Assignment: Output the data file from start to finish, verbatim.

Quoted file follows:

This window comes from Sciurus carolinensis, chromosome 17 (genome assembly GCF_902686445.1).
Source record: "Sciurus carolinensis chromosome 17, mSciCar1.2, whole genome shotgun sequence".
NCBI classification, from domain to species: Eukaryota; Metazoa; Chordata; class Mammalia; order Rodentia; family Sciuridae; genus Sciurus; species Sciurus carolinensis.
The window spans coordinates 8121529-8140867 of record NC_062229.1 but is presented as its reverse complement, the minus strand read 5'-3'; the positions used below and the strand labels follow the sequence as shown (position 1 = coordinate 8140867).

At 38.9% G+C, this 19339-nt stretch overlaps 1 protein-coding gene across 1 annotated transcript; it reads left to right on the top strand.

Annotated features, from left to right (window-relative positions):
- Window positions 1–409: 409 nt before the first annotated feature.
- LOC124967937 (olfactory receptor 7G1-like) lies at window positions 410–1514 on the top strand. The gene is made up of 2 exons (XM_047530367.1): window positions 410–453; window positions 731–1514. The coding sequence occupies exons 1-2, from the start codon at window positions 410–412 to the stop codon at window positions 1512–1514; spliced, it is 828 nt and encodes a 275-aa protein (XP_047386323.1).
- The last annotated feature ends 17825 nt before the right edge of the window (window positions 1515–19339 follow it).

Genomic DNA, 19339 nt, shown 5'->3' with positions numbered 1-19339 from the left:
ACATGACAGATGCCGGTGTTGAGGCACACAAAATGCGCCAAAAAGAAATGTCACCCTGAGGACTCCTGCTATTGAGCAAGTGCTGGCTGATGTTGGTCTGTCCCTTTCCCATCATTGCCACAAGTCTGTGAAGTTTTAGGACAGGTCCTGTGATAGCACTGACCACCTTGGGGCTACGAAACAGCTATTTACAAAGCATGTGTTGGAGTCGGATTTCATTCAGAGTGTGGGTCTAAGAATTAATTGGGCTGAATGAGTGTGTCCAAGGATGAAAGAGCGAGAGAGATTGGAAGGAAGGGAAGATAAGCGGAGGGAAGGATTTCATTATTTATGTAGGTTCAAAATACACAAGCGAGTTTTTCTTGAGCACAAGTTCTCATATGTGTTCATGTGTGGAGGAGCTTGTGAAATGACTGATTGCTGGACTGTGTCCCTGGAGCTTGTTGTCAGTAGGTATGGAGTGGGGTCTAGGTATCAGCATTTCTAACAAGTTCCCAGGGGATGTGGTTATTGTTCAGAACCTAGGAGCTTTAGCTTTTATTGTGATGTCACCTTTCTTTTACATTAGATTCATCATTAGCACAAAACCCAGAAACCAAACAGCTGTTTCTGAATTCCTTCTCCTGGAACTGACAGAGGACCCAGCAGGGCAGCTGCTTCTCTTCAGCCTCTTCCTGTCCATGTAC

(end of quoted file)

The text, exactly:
This window comes from Sciurus carolinensis, chromosome 17 (genome assembly GCF_902686445.1).
Source record: "Sciurus carolinensis chromosome 17, mSciCar1.2, whole genome shotgun sequence".
NCBI classification, from domain to species: Eukaryota; Metazoa; Chordata; class Mammalia; order Rodentia; family Sciuridae; genus Sciurus; species Sciurus carolinensis.
The window spans coordinates 8121529-8140867 of record NC_062229.1 but is presented as its reverse complement, the minus strand read 5'-3'; the positions used below and the strand labels follow the sequence as shown (position 1 = coordinate 8140867).

At 38.9% G+C, this 19339-nt stretch overlaps 1 protein-coding gene across 1 annotated transcript; it reads left to right on the top strand.

Annotated features, from left to right (window-relative positions):
- Window positions 1–409: 409 nt before the first annotated feature.
- LOC124967937 (olfactory receptor 7G1-like) lies at window positions 410–1514 on the top strand. The gene is made up of 2 exons (XM_047530367.1): window positions 410–453; window positions 731–1514. The coding sequence occupies exons 1-2, from the start codon at window positions 410–412 to the stop codon at window positions 1512–1514; spliced, it is 828 nt and encodes a 275-aa protein (XP_047386323.1).
- The last annotated feature ends 17825 nt before the right edge of the window (window positions 1515–19339 follow it).

Genomic DNA, 19339 nt, shown 5'->3' with positions numbered 1-19339 from the left:
ACATGACAGATGCCGGTGTTGAGGCACACAAAATGCGCCAAAAAGAAATGTCACCCTGAGGACTCCTGCTATTGAGCAAGTGCTGGCTGATGTTGGTCTGTCCCTTTCCCATCATTGCCACAAGTCTGTGAAGTTTTAGGACAGGTCCTGTGATAGCACTGACCACCTTGGGGCTACGAAACAGCTATTTACAAAGCATGTGTTGGAGTCGGATTTCATTCAGAGTGTGGGTCTAAGAATTAATTGGGCTGAATGAGTGTGTCCAAGGATGAAAGAGCGAGAGAGATTGGAAGGAAGGGAAGATAAGCGGAGGGAAGGATTTCATTATTTATGTAGGTTCAAAATACACAAGCGAGTTTTTCTTGAGCACAAGTTCTCATATGTGTTCATGTGTGGAGGAGCTTGTGAAATGACTGATTGCTGGACTGTGTCCCTGGAGCTTGTTGTCAGTAGGTATGGAGTGGGGTCTAGGTATCAGCATTTCTAACAAGTTCCCAGGGGATGTGGTTATTGTTCAGAACCTAGGAGCTTTAGCTTTTATTGTGATGTCACCTTTCTTTTACATTAGATTCATCATTAGCACAAAACCCAGAAACCAAACAGCTGTTTCTGAATTCCTTCTCCTGGAACTGACAGAGGACCCAGCAGGGCAGCTGCTTCTCTTCAGCCTCTTCCTGTCCATGTAC